Austria returns remains of 64 indigenous people to New Zealand

  • World
  • Thursday, 29 Sep 2022

FILE PHOTO: People wearing protective masks against COVID-19 ride a tram as it passes the Natural History Museum in Vienna, Austria, October 19, 2020. REUTERS/Lisi Niesner

WELLINGTON (Reuters) - The remains of around 64 indigenous New Zealanders that were stolen in the 19th century will officially be welcomed home on Sunday following more than 70 years of negotiations, the head of the repatriation team said on Thursday.

The skeletal remains, which include skulls without mandibles, craniums, loose mandibles and maxilla fragments, were handed over in an official ceremony in Vienna on Tuesday, where there was a panel and presentation.

"This panel and presentation highlighted the decades-long journey for the return of these Māori and Moriori ancestors to Aotearoa (New Zealand)," said Te Arikirangi Mamaku-Ironside, the New Zealand national museum's acting head of repatriation.

The Maori and Moriori ancestral remains were largely collected by Austrian taxidermist and grave robber Andreas Reischek from 1877 to 1889.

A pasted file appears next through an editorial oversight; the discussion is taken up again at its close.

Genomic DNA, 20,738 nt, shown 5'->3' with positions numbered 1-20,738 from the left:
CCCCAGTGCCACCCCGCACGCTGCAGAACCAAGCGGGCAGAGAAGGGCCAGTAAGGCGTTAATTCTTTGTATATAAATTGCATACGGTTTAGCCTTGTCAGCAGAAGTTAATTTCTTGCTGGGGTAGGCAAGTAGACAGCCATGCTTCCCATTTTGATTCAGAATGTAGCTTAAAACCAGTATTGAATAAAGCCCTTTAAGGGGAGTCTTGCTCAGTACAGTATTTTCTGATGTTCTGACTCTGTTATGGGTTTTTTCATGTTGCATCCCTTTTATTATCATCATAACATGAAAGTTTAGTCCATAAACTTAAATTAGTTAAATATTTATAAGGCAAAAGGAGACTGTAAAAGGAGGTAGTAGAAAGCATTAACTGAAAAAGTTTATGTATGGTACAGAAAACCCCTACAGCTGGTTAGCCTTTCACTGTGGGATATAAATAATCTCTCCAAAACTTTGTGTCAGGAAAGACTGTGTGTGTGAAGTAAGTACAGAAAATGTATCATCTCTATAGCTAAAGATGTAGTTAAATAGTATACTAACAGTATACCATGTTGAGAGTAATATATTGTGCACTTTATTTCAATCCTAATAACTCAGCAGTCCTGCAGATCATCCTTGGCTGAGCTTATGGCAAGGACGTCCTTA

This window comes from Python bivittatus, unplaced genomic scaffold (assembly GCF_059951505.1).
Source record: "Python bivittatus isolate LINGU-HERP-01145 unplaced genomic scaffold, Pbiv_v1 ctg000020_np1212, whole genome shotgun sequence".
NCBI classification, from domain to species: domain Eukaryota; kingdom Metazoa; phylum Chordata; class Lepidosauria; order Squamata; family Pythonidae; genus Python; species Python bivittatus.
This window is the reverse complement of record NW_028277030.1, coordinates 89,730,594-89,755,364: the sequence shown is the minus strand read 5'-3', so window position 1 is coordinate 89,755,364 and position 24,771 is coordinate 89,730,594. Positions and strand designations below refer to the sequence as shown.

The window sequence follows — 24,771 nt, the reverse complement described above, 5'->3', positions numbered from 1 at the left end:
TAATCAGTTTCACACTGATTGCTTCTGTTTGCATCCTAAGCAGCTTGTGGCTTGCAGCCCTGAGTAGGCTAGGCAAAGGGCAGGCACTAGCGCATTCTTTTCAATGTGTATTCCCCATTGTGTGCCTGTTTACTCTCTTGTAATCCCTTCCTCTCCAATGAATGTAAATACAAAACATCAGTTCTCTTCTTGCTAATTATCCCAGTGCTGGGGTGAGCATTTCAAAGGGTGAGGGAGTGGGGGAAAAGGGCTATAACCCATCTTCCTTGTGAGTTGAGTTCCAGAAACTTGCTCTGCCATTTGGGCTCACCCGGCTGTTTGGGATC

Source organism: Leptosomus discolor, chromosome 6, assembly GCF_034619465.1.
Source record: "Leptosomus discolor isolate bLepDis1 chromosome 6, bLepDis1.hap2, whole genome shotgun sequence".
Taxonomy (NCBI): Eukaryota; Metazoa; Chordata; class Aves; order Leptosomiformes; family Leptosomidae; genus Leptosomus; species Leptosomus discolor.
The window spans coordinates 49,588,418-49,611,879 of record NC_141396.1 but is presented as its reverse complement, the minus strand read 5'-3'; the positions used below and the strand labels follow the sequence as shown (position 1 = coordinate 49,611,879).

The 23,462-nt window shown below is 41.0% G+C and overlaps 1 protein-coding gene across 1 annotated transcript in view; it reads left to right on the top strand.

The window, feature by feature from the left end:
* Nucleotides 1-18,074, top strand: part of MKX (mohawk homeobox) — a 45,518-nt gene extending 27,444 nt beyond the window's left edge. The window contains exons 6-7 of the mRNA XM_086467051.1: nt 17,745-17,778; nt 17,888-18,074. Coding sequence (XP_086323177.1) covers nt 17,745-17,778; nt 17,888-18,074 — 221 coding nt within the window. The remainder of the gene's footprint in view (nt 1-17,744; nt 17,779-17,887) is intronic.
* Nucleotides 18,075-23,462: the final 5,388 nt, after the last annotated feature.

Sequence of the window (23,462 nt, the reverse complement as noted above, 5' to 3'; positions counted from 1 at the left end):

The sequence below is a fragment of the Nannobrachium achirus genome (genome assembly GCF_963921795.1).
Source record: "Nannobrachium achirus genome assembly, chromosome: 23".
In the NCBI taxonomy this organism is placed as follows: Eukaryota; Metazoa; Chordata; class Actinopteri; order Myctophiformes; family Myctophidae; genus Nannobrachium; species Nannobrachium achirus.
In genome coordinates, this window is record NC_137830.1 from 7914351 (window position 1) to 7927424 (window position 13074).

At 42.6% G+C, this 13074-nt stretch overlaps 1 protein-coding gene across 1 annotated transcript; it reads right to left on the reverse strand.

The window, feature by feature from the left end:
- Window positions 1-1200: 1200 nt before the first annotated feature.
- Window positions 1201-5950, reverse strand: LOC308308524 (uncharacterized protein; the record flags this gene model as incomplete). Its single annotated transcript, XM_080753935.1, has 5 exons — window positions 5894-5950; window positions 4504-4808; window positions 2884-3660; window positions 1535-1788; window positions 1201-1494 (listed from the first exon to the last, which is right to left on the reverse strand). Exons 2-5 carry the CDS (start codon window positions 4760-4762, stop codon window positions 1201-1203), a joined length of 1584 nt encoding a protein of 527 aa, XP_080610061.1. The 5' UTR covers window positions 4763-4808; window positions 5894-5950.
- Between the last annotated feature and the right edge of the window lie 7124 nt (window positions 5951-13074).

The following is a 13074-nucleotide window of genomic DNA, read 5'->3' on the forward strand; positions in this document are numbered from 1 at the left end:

Katrin Vohland, Director General and Scientific Director, of the Natural History Museum in Vienna, said in a statement she had been impressed by how much the repatriation process was driven by the wish for reconciliation, and was happy her museum could contribute to the healing process.

Reischek was not the only person to steal skeletal remains and remains have ended up in museums and institutions around the world.

Since 2003 Te Papa has operated a programme to repatriate skeletal remains from institutions. More that 600 ancestral remains have since been returned.

In July, London's Natural History Museum returned skeletal remains for 111 Moriori and 2 Maori.

Amber Aranui, who is a curator at Te Papa and spent many years as a researcher for the repatriation programme, said returning ancestral remains to their homes was incredibly emotional and the job wouldn't be completed until they'd been returned to their descendents.

"There's still a lot of work to do," added Aranui, who estimates there could be upwards of 500 ancestral remains still overseas.

(Reporting by Lucy Craymer; Editing by Kim Coghill)

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